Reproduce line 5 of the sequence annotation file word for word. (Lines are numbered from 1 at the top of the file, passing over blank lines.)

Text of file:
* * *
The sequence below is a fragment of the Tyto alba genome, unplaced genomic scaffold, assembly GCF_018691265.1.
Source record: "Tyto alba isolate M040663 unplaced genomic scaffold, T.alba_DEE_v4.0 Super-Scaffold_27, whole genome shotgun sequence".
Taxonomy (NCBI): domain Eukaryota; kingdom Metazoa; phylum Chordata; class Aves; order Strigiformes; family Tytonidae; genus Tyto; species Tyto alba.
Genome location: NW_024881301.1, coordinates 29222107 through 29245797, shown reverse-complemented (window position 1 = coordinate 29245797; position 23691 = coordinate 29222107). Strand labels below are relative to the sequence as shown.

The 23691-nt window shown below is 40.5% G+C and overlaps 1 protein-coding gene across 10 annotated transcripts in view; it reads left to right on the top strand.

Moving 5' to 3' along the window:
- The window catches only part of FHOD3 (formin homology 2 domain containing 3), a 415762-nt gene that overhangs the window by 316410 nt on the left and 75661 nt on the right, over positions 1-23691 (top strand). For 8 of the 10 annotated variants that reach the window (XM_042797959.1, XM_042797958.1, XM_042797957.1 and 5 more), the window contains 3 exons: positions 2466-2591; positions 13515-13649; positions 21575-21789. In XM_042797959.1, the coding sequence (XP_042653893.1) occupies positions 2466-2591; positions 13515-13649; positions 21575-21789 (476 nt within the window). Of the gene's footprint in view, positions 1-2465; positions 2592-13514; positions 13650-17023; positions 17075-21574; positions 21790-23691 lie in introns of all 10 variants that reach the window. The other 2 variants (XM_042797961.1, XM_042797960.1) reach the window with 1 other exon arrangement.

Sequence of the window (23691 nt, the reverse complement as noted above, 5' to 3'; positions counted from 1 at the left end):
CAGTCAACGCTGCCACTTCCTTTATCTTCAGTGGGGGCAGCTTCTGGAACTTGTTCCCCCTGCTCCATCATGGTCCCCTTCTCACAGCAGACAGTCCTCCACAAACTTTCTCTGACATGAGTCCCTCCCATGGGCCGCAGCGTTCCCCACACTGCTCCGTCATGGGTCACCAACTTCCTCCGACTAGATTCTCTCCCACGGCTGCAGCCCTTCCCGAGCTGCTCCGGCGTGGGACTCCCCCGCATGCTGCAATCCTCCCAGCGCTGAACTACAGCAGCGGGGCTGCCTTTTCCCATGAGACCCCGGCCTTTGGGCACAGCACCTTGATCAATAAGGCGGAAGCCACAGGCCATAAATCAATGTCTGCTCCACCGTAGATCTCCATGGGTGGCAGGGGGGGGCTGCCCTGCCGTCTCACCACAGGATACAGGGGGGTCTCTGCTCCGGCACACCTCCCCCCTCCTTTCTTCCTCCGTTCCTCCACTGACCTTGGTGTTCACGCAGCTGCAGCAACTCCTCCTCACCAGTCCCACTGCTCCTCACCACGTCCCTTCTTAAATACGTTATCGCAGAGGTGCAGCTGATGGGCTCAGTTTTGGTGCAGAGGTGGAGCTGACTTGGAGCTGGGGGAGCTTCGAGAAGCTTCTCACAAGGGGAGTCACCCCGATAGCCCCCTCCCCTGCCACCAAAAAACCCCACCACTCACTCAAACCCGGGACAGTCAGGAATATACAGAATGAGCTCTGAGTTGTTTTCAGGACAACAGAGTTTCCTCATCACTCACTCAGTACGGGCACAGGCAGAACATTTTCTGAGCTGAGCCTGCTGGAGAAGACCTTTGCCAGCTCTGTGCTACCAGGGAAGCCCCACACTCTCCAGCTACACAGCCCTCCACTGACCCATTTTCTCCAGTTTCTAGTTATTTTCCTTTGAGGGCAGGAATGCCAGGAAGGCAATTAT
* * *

The 23691-nt window shown below is 40.5% G+C and overlaps 1 protein-coding gene across 10 annotated transcripts in view; it reads left to right on the top strand.